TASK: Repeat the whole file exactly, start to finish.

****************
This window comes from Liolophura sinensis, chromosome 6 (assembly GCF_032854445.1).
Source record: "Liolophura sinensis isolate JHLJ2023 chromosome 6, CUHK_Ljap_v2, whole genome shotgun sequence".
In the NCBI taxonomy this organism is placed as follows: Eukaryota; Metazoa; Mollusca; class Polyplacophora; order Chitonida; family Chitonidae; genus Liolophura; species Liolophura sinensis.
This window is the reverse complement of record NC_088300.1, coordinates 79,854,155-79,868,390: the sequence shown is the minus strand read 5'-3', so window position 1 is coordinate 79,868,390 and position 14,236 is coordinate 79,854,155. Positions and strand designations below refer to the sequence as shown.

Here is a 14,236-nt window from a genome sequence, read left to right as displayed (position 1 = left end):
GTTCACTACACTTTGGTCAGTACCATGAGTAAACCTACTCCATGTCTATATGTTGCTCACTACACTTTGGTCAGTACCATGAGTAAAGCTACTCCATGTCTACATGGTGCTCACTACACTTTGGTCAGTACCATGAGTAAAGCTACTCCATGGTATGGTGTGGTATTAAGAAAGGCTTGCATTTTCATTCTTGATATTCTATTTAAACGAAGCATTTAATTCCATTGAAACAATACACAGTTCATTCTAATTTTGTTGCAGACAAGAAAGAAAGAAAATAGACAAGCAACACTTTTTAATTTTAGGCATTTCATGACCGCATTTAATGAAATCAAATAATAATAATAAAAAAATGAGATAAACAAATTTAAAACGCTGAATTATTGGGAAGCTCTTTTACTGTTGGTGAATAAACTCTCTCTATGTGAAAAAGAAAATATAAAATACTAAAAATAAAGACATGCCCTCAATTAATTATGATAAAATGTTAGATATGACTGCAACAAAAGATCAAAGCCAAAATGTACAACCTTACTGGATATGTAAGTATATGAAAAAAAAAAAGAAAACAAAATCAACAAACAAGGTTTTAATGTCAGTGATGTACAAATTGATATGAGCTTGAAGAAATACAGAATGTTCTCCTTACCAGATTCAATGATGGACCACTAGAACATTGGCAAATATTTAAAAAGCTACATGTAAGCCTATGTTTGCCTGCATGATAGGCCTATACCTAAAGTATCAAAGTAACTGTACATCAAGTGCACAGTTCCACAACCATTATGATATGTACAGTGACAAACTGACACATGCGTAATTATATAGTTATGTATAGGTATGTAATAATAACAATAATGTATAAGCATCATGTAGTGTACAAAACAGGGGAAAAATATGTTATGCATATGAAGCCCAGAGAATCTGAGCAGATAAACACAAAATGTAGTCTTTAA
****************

This window comes from Liolophura sinensis, chromosome 6 (assembly GCF_032854445.1).
Source record: "Liolophura sinensis isolate JHLJ2023 chromosome 6, CUHK_Ljap_v2, whole genome shotgun sequence".
In the NCBI taxonomy this organism is placed as follows: Eukaryota; Metazoa; Mollusca; class Polyplacophora; order Chitonida; family Chitonidae; genus Liolophura; species Liolophura sinensis.
This window is the reverse complement of record NC_088300.1, coordinates 79,854,155-79,868,390: the sequence shown is the minus strand read 5'-3', so window position 1 is coordinate 79,868,390 and position 14,236 is coordinate 79,854,155. Positions and strand designations below refer to the sequence as shown.

Here is a 14,236-nt window from a genome sequence, read left to right as displayed (position 1 = left end):
GTTCACTACACTTTGGTCAGTACCATGAGTAAACCTACTCCATGTCTATATGTTGCTCACTACACTTTGGTCAGTACCATGAGTAAAGCTACTCCATGTCTACATGGTGCTCACTACACTTTGGTCAGTACCATGAGTAAAGCTACTCCATGGTATGGTGTGGTATTAAGAAAGGCTTGCATTTTCATTCTTGATATTCTATTTAAACGAAGCATTTAATTCCATTGAAACAATACACAGTTCATTCTAATTTTGTTGCAGACAAGAAAGAAAGAAAATAGACAAGCAACACTTTTTAATTTTAGGCATTTCATGACCGCATTTAATGAAATCAAATAATAATAATAAAAAAATGAGATAAACAAATTTAAAACGCTGAATTATTGGGAAGCTCTTTTACTGTTGGTGAATAAACTCTCTCTATGTGAAAAAGAAAATATAAAATACTAAAAATAAAGACATGCCCTCAATTAATTATGATAAAATGTTAGATATGACTGCAACAAAAGATCAAAGCCAAAATGTACAACCTTACTGGATATGTAAGTATATGAAAAAAAAAAAGAAAACAAAATCAACAAACAAGGTTTTAATGTCAGTGATGTACAAATTGATATGAGCTTGAAGAAATACAGAATGTTCTCCTTACCAGATTCAATGATGGACCACTAGAACATTGGCAAATATTTAAAAAGCTACATGTAAGCCTATGTTTGCCTGCATGATAGGCCTATACCTAAAGTATCAAAGTAACTGTACATCAAGTGCACAGTTCCACAACCATTATGATATGTACAGTGACAAACTGACACATGCGTAATTATATAGTTATGTATAGGTATGTAATAATAACAATAATGTATAAGCATCATGTAGTGTACAAAACAGGGGAAAAATATGTTATGCATATGAAGCCCAGAGAATCTGAGCAGATAAACACAAAATGTAGTCTTTAA